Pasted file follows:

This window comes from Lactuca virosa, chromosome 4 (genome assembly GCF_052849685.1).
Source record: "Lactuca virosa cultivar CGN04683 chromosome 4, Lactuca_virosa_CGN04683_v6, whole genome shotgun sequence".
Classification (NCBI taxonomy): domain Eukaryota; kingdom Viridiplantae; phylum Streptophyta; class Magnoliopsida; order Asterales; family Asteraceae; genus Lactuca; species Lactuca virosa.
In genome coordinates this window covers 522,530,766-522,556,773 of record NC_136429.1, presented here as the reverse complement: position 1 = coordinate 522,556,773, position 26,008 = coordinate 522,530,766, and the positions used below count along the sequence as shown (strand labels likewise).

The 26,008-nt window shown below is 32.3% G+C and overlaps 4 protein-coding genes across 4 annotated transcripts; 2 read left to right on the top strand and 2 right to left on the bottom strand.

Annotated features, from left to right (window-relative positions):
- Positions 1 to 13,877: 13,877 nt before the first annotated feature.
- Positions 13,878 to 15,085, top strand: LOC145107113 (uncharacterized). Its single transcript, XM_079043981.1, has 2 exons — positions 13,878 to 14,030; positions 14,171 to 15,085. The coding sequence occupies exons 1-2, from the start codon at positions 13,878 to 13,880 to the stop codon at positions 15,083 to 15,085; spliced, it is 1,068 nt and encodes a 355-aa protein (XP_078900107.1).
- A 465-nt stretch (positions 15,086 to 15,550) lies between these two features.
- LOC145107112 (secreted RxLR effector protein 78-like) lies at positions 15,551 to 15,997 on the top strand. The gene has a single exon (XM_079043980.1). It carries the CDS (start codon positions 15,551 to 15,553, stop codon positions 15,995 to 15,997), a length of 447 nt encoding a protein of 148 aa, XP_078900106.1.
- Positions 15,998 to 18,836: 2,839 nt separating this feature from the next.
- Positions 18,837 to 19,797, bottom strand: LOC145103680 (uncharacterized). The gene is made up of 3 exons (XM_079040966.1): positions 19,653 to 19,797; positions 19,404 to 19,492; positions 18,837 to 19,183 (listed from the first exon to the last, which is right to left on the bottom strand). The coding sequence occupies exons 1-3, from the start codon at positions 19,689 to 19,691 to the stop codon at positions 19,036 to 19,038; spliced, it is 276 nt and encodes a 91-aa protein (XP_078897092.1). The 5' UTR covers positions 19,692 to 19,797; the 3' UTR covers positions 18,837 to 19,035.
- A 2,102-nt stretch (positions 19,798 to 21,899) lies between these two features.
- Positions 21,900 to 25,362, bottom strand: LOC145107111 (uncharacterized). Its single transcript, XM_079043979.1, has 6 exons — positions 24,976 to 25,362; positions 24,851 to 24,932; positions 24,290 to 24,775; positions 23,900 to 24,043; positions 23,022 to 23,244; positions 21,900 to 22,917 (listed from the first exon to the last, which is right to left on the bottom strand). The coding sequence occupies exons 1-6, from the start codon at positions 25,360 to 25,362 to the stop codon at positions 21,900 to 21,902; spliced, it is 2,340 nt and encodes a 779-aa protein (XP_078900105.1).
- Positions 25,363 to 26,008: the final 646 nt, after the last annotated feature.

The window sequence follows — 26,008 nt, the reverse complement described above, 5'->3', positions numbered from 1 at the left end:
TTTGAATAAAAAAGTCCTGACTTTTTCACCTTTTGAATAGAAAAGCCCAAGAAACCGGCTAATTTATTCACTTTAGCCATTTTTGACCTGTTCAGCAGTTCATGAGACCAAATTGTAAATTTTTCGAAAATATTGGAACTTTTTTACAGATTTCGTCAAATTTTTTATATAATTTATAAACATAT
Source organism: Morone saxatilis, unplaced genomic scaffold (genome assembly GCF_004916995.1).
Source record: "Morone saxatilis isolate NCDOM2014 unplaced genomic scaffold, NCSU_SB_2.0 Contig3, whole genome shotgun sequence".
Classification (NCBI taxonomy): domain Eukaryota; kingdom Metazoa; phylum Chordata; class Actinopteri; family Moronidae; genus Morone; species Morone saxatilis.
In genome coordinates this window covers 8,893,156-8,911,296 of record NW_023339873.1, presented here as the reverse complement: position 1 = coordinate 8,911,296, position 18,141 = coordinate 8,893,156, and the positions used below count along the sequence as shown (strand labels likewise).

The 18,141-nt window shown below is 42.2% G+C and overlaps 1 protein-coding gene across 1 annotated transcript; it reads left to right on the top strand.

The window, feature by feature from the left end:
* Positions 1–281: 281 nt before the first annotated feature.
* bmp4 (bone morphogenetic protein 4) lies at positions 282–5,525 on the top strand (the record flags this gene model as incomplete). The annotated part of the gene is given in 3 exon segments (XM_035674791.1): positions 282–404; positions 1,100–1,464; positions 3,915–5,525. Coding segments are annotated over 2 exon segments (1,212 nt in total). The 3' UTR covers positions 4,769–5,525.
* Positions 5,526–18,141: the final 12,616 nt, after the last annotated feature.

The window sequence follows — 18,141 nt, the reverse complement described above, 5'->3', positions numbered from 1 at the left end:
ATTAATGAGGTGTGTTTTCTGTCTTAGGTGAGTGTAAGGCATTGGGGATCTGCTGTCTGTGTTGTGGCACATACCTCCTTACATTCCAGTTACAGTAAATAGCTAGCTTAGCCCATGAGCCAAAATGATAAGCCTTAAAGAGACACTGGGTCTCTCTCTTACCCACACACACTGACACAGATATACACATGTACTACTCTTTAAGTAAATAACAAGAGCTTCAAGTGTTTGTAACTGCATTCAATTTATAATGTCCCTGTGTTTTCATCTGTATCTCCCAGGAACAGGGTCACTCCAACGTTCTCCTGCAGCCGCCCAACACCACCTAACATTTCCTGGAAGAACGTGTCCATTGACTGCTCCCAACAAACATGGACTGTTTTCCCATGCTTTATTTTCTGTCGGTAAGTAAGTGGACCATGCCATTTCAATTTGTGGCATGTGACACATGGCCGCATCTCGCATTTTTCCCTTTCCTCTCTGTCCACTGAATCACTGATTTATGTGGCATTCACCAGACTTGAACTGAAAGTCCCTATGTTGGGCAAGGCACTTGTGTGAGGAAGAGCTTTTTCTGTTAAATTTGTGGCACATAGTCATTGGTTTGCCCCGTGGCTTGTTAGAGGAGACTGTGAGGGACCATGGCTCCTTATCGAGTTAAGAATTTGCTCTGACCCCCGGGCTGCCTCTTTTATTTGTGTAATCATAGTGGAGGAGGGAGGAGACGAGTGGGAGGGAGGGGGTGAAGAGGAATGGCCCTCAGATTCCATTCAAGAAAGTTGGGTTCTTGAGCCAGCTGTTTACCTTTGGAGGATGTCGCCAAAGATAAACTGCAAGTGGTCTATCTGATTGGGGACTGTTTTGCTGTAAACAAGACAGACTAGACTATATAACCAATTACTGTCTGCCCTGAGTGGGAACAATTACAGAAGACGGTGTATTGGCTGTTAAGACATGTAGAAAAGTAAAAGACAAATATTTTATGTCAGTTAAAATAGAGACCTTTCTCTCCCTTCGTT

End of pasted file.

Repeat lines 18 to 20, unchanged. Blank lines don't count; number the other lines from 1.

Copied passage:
Source organism: Morone saxatilis, unplaced genomic scaffold (genome assembly GCF_004916995.1).
Source record: "Morone saxatilis isolate NCDOM2014 unplaced genomic scaffold, NCSU_SB_2.0 Contig3, whole genome shotgun sequence".
Classification (NCBI taxonomy): domain Eukaryota; kingdom Metazoa; phylum Chordata; class Actinopteri; family Moronidae; genus Morone; species Morone saxatilis.